By Bill Dobbins
The wet plate colloidal process was the first really successful widespread technology in photography. The daguerreotype was introduced in 1839. Making a daguerreotype involved a complex technological process that resulted in a single positive image on a copper surface and could not be reproduced or duplicated:
“To make the image, a daguerreotypist would polish a sheet of silver-plated copper to a mirror finish, treat it with fumes that made its surface light sensitive, expose it in a camera for as long as was judged to be necessary, which could be as little as a few seconds for brightly sunlit subjects or much longer with less intense lighting; make the resulting latent image on it visible by fuming it with mercury vapor; remove its sensitivity to light by liquid chemical treatment, rinse and dry it, then seal the easily marred result behind glass in a protective enclosure.” – Wikipedia
The daguerreotype was essentially replaced by wet plate photography which was introduced in 1851. This involved coating a plate with a light sensitive emulsion, exposing and developing it before the emulsion dried. This produced a negative image that could be made into positive prints – as many as you wanted.
This process was replaced by photography using dry plates, eliminating the need to immediately expose and develop plates while the emulsion was still wet. This dry plate technology was ultimately replaced itself by the invention of photographic film. And then in modern times, by electronic photography and digital files.
But just because a technology is superseded doesn’t mean it goes away entirely. There are still photographers today that use the daguerreotype, wet plate or dry plate processes. Take for example Shane Balkowitsch. Shane was not a photographer but found himself attracted to wet plate photography. So he taught himself how to do this pretty much on his own, by trial and error, and eventually became a master of the process.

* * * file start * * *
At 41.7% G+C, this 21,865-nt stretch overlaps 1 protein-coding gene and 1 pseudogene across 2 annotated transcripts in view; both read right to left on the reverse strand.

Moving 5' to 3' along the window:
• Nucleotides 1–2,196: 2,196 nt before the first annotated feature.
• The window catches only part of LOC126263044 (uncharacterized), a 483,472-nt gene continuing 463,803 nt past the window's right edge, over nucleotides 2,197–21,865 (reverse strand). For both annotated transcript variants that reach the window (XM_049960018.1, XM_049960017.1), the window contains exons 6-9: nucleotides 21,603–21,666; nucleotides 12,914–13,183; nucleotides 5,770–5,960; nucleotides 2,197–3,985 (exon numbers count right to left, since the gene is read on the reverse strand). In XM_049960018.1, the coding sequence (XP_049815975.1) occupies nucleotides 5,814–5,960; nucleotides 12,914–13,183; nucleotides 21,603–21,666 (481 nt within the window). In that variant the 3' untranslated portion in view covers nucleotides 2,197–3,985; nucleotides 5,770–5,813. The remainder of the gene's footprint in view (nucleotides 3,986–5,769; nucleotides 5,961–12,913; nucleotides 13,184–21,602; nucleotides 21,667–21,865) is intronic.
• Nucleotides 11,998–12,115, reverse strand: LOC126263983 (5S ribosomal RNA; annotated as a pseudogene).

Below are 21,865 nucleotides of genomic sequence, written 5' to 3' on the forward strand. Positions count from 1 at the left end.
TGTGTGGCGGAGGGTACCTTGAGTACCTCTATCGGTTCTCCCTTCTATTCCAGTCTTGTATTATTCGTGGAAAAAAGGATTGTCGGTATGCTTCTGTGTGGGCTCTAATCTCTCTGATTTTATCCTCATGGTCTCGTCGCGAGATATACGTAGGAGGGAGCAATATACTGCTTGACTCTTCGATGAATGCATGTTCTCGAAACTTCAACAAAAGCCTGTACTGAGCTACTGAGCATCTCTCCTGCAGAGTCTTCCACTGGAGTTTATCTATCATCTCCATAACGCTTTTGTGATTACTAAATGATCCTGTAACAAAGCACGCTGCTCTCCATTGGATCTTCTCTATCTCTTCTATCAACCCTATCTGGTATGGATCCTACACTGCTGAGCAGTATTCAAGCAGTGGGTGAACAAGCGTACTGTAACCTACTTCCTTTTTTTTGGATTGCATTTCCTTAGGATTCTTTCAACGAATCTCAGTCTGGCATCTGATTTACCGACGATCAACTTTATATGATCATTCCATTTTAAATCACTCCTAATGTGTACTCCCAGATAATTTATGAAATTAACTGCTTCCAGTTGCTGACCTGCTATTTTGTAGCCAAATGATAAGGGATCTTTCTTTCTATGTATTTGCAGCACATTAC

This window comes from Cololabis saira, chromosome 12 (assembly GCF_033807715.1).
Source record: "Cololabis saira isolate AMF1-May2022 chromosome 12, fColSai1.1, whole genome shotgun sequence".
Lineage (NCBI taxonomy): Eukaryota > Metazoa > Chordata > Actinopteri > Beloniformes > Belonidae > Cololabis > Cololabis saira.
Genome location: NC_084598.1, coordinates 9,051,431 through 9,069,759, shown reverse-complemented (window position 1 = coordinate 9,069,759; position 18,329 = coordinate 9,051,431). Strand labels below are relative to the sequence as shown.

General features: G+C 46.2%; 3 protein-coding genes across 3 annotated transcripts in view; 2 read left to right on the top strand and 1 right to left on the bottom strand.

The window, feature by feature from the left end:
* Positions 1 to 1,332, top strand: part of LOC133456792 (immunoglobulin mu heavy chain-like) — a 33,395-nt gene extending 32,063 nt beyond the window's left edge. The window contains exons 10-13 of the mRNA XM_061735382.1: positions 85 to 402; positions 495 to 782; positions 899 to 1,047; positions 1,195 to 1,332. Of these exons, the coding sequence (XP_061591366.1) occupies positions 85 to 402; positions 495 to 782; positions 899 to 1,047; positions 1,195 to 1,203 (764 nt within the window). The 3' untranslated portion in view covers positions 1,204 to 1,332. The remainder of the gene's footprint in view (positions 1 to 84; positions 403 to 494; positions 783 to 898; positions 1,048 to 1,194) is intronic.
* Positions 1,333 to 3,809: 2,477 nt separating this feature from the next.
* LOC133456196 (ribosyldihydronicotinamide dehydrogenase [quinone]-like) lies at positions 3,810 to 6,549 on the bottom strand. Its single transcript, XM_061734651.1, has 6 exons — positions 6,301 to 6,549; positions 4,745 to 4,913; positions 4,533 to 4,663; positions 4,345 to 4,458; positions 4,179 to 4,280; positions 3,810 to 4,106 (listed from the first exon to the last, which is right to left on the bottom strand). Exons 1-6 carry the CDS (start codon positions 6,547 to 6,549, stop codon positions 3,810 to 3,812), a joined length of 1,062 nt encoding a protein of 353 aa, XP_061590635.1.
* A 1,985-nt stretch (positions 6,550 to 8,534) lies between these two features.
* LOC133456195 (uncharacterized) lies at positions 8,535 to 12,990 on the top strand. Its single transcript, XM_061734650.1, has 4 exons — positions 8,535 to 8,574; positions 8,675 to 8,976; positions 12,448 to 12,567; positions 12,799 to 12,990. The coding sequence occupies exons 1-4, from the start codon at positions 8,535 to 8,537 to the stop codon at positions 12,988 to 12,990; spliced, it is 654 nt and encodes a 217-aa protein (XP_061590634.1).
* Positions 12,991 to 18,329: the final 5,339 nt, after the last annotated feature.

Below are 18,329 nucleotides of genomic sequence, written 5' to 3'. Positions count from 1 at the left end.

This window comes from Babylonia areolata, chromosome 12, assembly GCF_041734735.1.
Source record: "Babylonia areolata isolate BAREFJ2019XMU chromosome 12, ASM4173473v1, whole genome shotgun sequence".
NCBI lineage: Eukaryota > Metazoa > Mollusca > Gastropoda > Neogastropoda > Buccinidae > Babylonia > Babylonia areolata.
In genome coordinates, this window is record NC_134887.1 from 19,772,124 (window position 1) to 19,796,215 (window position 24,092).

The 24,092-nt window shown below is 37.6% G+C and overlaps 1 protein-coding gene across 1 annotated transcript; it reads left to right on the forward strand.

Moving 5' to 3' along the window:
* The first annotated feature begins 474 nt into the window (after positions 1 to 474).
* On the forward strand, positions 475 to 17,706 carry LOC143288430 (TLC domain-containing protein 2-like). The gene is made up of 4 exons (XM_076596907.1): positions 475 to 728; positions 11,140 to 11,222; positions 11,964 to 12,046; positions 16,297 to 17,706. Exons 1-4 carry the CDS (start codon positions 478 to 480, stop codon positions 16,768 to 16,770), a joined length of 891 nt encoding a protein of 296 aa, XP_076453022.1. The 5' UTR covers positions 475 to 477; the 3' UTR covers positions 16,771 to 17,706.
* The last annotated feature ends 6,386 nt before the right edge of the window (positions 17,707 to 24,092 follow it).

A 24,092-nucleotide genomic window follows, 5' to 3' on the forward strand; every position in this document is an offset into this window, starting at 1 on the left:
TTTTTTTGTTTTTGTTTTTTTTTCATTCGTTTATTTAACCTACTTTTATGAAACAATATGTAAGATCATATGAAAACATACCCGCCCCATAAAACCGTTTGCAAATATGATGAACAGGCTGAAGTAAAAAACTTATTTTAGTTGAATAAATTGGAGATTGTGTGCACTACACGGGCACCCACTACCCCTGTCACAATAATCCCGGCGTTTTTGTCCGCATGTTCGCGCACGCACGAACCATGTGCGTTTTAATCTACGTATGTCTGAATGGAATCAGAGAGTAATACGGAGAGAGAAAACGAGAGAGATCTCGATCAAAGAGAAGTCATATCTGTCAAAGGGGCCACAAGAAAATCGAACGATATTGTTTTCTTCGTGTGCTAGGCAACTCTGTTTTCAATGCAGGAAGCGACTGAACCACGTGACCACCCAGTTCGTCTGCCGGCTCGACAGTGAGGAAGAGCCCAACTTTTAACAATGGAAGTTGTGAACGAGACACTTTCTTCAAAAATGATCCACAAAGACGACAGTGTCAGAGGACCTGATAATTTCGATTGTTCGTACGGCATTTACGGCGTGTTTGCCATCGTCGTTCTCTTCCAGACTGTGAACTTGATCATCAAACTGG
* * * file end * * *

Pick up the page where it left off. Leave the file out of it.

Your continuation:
“I had never owned a camera when I saw a wet-plate photo in 2012,” Shane explains. “I immediately fell in love.” He expressed an interest in learning how to do this kind of photography but was told it was just too complicated . “But six weeks of research later I made made my first image with a custom wooden camera. I feel I’ve always been meant to do this,” he states. “I just didn’t know it until I was 44.”
Wet plates require precision, thoughtful composition and patience – a subject must hold still for a at least a 10-second exposure, then wait it takes some 20 minutes to see the result. “There’s something romantic about this process,” Shane says. His shop, Nostalgic Glass Wet Plate Studio in Bismarck, offers personal photo sessions and is booked six months ahead. Shane is creating his photos for posterity, for history. He says his grandchildren’s great-great-grandkids will be able view his images without deterioration. “I am not making plates for this generation. I am always thinking about hundreds of years from now.”
“I have always been fascinated with the work of Mathew Brady, Edward S. Curtis, and that of Orlando Scott Goff,” Shane Balkowitsch explains. “Mr. Goff was a wet plate artist located here in Bismarck in the 1870’s and is credited with taking the very first photograph of Sitting Bull. I contacted Ernie LaPointe the Great Grandson of Sitting Bull and he paid a visit to my makeshift wet plate studio. He explained much of the history of his people and their ways and this journey started with his plate ‘Eternal Field’. I quickly set a goal of making 50 large 8×10 black glass ambrotypes of the Native American community in modern day. I have since abandoned the 50 plate limit and now plan on making 1000 wet plates of this fabulous culture, a 20 year commitment.”
Shane Balkowitsch, CEO, RN
Balkowitsch Enterprises, Inc.
4419 Centurion Dr.
Bismarck, ND 58504
(800)355-2956 U.S. Toll Free
Bill Dobbins is a pro photographer located in Los Angeles. He is a veteran photographer and videographer who has exhibited his fine art in two museums and a number of galleries and who has published eight books, including two fine art photo books: